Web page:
Opening of the 9th Swiss Biennial on Science, Technics + Aesthetics The Large, the Small and the Human Mind - Part 2 on 31 March 2012 (René Stettler, 11'20'')
I think it is safe to say that no one understands quantum
R.P. Feynman, Nobel-Prize-winning physicist, 1973
A scientific world-view which does not profoundly come to terms with the problem of conscious minds does not have serious pretensions of completeness.
Sir Roger Penrose, University of Oxford / UK
Epistemological revelations at the 4th International Symposium on Science, Technics and Aesthetics "The Enigma of Consciousness" (2001), Picture 3.9 MB (left) Picture right: "Consciousness and Quantumcomputers" (2007)
An On-Line Laboratory the New Gallery Lucerne was ranking
in the year 2000 among Switzerland's 50 top galleries according to
the Swiss economic magazine Bilanz. The New Gallery Lucerne was founded in 1987 at the Schlössli
Götzental, a small castle in the village of Dierikon near Lucerne. An institution supported by the Federal Office of
Culture, the Canton and the
City of Lucerne, the New Gallery Lucerne defines itself as a cultural
laboratory. It is not connected exclusively to one or more
faculties, but aims to involve people from all faculties, schools
of thought and walks of life in a critical dialogue concerned with science, technological innovation, art and society, which they have
long sought themselves but for which there has been no point of
contact to date. The New Gallery Lucerne sees its role as that of a touchstone
for such dialogues. Its interdisciplinary activities and projects
are concerned with new challenges posed by widely varying fields
of knowledge and research.
For some time now, the Swiss Biennial on Science, Technics and Aesthetics, and the meetings organised in Lucerne with internationally accredited topics from the natural sciences, technics and aesthetics, have put their focus on the polemical relationship between quantum physics and brain research. The aim of the Lucerne Lectures and Talks is to explore a more comphrehensive understanding of physical reality and consciousness. This includes critical epistemological positions and debates that venture into the relationship between knowledge and reality, science and rationality, language and understanding, and cognition and sociality.
The Biennial is developable. Regarding the trend to increasingly commercialise all knowledge in the global culture industry, the public mediation and representation of science has become an important and challenging issue, which may turn into a Biennial topic itself in the future.
In the coming years, the Biennial will be increasingly concerned with the interrelations between human activity, ecological and evolutionary processes, values and goals, which concern scientific research and the cultural production of knowledge. This is important since the growing commercialization in the globalised market and consumer culture, the destructive side of globalization and environmental destruction must be considered as essentially humanly constructed, and a discussion about the creation of new social values in cultural production is at stake.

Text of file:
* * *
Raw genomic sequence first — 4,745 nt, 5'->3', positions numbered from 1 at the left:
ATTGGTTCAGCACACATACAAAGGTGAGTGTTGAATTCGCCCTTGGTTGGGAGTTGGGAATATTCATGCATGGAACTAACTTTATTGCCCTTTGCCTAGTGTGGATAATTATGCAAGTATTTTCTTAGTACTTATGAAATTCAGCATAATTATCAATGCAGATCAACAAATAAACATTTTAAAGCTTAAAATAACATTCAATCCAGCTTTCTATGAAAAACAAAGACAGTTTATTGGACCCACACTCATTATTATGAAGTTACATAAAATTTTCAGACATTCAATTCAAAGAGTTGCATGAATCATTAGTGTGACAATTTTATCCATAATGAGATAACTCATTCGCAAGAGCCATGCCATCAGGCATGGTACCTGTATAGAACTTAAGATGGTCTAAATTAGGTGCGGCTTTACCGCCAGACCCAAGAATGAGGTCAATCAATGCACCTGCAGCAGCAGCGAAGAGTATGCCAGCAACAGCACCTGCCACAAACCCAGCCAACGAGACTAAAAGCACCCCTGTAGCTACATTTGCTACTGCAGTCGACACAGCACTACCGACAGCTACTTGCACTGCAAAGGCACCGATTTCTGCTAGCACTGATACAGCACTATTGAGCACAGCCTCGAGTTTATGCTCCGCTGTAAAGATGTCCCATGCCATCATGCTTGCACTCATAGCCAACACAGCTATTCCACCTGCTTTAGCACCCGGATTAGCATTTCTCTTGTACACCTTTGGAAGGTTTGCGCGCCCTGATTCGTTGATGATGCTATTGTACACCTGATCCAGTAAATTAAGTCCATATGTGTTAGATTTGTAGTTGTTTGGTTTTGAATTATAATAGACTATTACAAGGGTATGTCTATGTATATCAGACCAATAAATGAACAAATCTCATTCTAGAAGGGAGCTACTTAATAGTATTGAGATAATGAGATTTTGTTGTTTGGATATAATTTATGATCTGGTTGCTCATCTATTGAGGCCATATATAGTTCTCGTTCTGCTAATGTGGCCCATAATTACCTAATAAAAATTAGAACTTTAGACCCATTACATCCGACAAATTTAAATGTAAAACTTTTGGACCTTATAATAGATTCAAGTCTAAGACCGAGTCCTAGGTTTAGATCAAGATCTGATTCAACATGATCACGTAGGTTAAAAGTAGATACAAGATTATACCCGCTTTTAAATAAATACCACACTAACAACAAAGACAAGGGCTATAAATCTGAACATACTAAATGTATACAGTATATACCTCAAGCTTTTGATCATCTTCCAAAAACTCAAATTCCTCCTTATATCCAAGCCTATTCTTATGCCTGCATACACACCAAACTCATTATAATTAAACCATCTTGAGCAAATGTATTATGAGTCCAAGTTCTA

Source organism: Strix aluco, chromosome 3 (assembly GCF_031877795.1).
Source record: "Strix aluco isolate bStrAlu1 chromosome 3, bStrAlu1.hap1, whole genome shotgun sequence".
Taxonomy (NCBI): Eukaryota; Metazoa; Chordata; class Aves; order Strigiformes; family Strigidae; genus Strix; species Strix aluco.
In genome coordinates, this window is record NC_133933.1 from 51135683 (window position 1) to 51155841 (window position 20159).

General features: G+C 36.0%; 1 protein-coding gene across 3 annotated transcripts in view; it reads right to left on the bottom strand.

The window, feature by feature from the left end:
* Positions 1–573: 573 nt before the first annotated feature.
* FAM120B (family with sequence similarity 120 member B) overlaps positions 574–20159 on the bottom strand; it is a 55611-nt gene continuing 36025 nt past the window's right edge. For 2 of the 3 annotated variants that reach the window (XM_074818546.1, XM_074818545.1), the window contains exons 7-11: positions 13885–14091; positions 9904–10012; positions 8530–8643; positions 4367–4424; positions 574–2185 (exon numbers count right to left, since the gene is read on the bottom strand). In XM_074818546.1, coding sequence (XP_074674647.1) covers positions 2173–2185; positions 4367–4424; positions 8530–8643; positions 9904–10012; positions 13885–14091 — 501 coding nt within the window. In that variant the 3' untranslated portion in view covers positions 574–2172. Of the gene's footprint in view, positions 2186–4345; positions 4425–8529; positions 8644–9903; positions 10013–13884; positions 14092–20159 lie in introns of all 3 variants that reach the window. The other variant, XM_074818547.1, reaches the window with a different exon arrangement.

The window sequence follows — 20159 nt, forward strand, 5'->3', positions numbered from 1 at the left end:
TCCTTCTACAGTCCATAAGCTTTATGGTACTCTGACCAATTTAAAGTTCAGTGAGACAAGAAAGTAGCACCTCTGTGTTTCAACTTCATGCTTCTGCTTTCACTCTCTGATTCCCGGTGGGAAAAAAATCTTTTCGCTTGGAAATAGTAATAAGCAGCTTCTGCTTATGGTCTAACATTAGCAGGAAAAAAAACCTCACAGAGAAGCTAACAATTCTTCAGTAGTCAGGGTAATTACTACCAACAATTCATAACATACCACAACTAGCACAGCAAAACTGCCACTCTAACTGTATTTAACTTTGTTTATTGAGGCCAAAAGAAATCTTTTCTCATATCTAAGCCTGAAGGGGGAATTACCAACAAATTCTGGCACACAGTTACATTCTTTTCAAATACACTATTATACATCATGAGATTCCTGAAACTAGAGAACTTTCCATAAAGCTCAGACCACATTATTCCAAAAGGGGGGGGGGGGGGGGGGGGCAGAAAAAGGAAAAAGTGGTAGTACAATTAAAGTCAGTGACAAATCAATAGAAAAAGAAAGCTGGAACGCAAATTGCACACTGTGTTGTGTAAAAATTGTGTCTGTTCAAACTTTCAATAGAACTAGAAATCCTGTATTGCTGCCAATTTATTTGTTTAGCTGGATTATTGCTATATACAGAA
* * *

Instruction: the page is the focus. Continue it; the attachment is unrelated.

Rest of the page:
Images (3.6 MB left, 2.3 MB right): Biennial 2005 "Consciousness and Teleportation," Museum of Transport, Lucerne, Courtesy: Felix von Wartburg, Lucerne. Film left 6'23: The Swiss Biennial on Science, Technics and Aesthetics (2004). Film right 5'12: Ernst von Glasersfeld and Roger Penrose debating about the nature of reality, the nature of theories and human experience ("The Enigma of Consciousness," Lucerne Theatre, 2001).
The Swiss Biennial on Science, Technics and Aesthetics has no competition in Europe. There is no need to host the Swiss Biennial's discourses in metropolises such as New York or London, as they have taken place in Lucerne on the periphery and on a high discursive level in the past 15 years.
The Swiss Biennial on Science, Technics and Aesthetics’ target group comprises interested people from a broad scope of the population. Among them are scientists, students of Swiss and German Universities of Applied Sciences and Arts, and an audience from the Anglo-Saxon countries. The Swiss public, scholars and specialists from different countries – on average, approx. 300 to 400 persons – form a curious group, which participates actively in debates and discussions. According to a survey taken in 2003, approx. 85 percent of visitors have a background in science, education and art. The sale of specialist literature demonstrates that the Biennial provides also an important trigger function. Many visitors deepen the live-lectures and discussions through books and literature, which they acquire at the Biennial.
The Lucerne Lectures and Talks
The Lucerne Lectures and Talks founded in 1994 with top scientists and researchers from the disciplines of quantum physics, neuroscience, philosophy, ethnology, and the media sciences and media art, are framed by the discourses of science theory, epistemology and philosophy. The transcriptions are connected to the hope that new spinned threads may this way become a “firm constituent” of our future knowledges.